Wanting to make people happy and constantly wanting to do things for others isn’t a bad thing. However, too much and too often of a good thing can become a bad thing. People pleasers do just that. They put others before themselves. They want to feel needed, so they forsake their needs and do for others. This makes them feel like they are helping others and contributing to their own lives, often to the exclusion of their own desires and happiness. They have difficulty internally validating themselves; they seek the approval and thus seek external validation from other people. At the core, they lack confidence and the ability to take care of themselves . They fear saying ‘no’, thinking that others will view them in a negative light, lazy, uncaring, or selfish.

But if you asked them what would make them happy, many people pleasers wouldn’t know what to say; they have been saying yes for so long to others that they now are disconnected from themselves. And, if you had been saying yes to everyone and not honoring your desires or needs, wouldn’t you feel the same way? Not saying no has dire consequences. People that do this too often risk greater health consequences by overextending themselves and doing things they don’t have the time or the energy to do – in essence, depleting their resources to exhaustion. They do this because they want to appear the hero, the one who cares more than others, and so that others do not view them negatively.

How to Stop Being a People Pleaser (and own your voice!)

1.) Awareness. Simply acknowledging you are a people pleaser and want to stop being this way is the first step. Awareness creates a new direction and a change in mindset.

2.) Set boundaries. Begin to ask yourself, ‘is this what I really want to be doing, or do I feel obligated?’ Ask yourself – ‘Do I really have time for this? Do I want to help this person out? Do I feel pressured to say yes? How would I feel if I said yes when I really wanted to say no?’ Setting boundaries at first can be challenging, but after saying no a few times, it does get easier! So – rule of thumb?? Start small. The first time is always the hardest, but learning to say no with conviction and having an investment in yourself to make changes is vital to changing. But once you get over the first ‘bump’ and feeling uncomfortable, it does get easier with practice.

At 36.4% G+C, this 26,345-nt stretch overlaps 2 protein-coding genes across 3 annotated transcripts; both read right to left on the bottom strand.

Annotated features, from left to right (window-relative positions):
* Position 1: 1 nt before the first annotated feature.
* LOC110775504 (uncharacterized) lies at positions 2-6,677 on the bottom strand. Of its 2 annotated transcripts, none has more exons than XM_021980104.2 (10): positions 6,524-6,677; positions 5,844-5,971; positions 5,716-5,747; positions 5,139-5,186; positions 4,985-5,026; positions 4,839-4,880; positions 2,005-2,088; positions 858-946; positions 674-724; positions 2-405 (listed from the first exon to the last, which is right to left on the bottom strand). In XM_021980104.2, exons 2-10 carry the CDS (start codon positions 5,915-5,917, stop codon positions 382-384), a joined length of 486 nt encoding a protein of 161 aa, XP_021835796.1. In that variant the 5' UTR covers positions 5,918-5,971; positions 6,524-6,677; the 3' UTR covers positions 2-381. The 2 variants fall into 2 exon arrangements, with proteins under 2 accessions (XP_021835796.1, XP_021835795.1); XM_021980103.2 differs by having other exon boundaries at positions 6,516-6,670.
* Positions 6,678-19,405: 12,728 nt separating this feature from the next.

3.) Learn to feel uncomfortable. When we start to say ‘no,’ we feel really uncomfortable. Remember – this will change and, over time, saying no more often, will get easier.

4.) Self-care. Ask yourself: if you could be taking care of yourself or if you had more time to yourself (your goal!) what would you be doing instead? How could you start to honor yourself and take care of yourself? What are some of your interests?

5.) Take a time out. When you are asked to do something – anything – simply say, ‘I will get back to you.’ This will give you the needed time and space to really think about whether or not this is something you want to do. Often a people pleaser has the knee jerk response of saying ‘yes’, so learning to stall and not give a definitive answer will help you incorporate changes.

6.) Expect some unhappy people. When you start saying no, people will still ask you the same question again, hoping that you will change your mind. Don’t let them persuade or bully you into doing something that you no longer want to do. Remember, in the past, you always said yes. Making changes in the middle of the game disrupts and changes your relationship. Expect this, accept it, sit with it, and move on.

7.) Forgo the doormat personality. Becoming assertive with your needs is key to making changes. Learning to use your voice and saying, ‘I understand you need help at this time, but unfortunately I am unable to help you at this time’ is necessary. You don’t need to give a lengthy explanation because, just by doing that, people can manipulate you into doing what they asked of you first. Over-explaining gives you too much time to possibly change your mind because you feel bad or guilty for saying no in the first place.

Are you a people pleaser? Is it difficult for you to say no to others, and yes to yourself? Maybe you should start thinking about making some small changes in your life that will help you move away from being a people pleaser, and focus more on yourself… yay!

This blog originally appeared on SoulSpring.org

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